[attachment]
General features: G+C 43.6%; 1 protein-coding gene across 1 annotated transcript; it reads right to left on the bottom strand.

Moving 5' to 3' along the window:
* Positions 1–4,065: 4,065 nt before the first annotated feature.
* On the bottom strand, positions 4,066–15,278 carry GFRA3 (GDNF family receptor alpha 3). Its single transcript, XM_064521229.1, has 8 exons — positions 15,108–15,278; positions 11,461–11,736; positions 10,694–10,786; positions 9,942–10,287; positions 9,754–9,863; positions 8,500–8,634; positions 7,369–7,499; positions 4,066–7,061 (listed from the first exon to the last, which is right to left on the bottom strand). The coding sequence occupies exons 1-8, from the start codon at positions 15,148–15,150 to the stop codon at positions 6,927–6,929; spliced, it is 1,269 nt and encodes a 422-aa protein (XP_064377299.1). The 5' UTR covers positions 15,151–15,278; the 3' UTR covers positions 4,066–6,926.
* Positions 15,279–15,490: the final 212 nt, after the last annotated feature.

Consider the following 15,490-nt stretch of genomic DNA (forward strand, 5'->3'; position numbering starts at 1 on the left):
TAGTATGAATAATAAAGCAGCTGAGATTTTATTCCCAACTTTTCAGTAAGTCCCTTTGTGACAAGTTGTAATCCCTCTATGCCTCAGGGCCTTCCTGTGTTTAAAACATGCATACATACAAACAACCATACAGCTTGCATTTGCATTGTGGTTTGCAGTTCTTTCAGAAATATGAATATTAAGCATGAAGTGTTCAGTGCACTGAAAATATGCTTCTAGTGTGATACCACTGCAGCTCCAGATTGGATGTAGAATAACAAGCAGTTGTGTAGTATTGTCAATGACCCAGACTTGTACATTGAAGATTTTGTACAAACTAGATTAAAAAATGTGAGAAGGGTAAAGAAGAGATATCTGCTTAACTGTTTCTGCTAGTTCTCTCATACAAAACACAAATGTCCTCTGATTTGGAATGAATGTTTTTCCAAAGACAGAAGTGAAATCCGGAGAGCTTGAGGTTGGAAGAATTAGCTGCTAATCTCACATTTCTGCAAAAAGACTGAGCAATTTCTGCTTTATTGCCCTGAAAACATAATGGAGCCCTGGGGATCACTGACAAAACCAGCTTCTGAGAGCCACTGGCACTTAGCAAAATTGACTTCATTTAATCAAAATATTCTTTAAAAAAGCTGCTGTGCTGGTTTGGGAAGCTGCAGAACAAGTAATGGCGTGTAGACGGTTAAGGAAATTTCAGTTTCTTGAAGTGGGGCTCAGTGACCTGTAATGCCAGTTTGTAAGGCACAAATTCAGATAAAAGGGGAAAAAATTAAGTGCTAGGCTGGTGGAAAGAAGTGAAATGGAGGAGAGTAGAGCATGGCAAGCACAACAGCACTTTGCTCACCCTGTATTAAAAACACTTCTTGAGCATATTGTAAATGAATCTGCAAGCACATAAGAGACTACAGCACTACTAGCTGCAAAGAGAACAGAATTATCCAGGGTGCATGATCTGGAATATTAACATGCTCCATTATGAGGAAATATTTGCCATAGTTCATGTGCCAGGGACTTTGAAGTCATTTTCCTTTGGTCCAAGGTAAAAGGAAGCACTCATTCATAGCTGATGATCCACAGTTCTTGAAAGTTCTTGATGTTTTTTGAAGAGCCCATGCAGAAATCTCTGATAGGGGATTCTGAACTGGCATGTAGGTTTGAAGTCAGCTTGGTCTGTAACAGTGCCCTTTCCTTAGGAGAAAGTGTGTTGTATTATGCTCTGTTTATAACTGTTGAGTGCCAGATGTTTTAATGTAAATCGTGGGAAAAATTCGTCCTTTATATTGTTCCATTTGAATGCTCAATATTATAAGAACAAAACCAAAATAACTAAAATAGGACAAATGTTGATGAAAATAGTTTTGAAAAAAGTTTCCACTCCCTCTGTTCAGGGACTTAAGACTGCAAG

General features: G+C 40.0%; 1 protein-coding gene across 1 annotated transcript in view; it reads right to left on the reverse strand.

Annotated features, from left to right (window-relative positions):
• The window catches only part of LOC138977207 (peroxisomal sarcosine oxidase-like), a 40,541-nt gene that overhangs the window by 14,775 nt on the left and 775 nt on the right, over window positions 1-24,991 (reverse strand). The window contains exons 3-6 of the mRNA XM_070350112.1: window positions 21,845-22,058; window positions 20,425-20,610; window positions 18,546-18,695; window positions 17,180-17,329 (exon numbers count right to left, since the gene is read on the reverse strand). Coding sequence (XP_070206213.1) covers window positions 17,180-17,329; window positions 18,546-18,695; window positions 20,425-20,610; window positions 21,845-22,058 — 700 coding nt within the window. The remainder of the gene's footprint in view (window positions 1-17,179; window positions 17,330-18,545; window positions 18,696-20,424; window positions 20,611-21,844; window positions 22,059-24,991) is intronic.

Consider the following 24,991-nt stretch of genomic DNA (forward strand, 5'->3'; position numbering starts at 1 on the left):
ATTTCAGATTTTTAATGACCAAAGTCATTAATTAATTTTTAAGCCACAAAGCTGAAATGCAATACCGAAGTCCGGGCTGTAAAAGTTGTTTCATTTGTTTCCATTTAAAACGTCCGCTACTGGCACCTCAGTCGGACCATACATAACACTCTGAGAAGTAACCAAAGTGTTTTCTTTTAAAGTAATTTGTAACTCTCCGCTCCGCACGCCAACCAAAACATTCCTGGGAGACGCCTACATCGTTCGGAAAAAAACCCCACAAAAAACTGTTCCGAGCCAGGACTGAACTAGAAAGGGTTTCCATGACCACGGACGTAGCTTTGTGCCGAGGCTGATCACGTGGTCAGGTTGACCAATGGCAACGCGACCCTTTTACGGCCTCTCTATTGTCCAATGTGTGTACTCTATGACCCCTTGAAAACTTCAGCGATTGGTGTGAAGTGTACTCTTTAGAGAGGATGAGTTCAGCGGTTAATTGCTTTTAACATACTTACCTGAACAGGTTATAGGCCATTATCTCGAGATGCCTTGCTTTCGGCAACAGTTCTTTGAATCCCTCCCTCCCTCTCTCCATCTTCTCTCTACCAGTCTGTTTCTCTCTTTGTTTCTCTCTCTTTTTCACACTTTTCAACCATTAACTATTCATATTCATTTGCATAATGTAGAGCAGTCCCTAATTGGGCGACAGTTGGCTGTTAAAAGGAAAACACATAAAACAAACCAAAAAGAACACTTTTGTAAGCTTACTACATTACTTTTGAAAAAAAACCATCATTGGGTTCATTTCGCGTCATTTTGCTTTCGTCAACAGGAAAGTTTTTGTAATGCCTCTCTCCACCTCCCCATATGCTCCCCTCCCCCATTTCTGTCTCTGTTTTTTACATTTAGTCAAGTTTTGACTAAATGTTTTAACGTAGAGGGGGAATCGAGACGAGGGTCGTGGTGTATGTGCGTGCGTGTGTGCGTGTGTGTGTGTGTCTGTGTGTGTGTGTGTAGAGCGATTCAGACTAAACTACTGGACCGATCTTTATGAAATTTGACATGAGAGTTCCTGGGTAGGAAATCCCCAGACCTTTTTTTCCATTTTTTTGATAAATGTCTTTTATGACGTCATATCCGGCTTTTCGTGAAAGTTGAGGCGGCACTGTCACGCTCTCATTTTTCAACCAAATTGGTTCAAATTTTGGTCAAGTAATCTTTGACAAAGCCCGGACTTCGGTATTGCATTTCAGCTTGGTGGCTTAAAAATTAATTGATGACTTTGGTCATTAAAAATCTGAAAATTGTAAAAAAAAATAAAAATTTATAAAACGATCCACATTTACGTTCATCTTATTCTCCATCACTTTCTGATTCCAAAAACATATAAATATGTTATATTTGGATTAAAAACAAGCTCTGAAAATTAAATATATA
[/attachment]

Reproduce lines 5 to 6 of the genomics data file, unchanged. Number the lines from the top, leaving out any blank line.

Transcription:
* Positions 15,279–15,490: the final 212 nt, after the last annotated feature.

Consider the following 15,490-nt stretch of genomic DNA (forward strand, 5'->3'; position numbering starts at 1 on the left):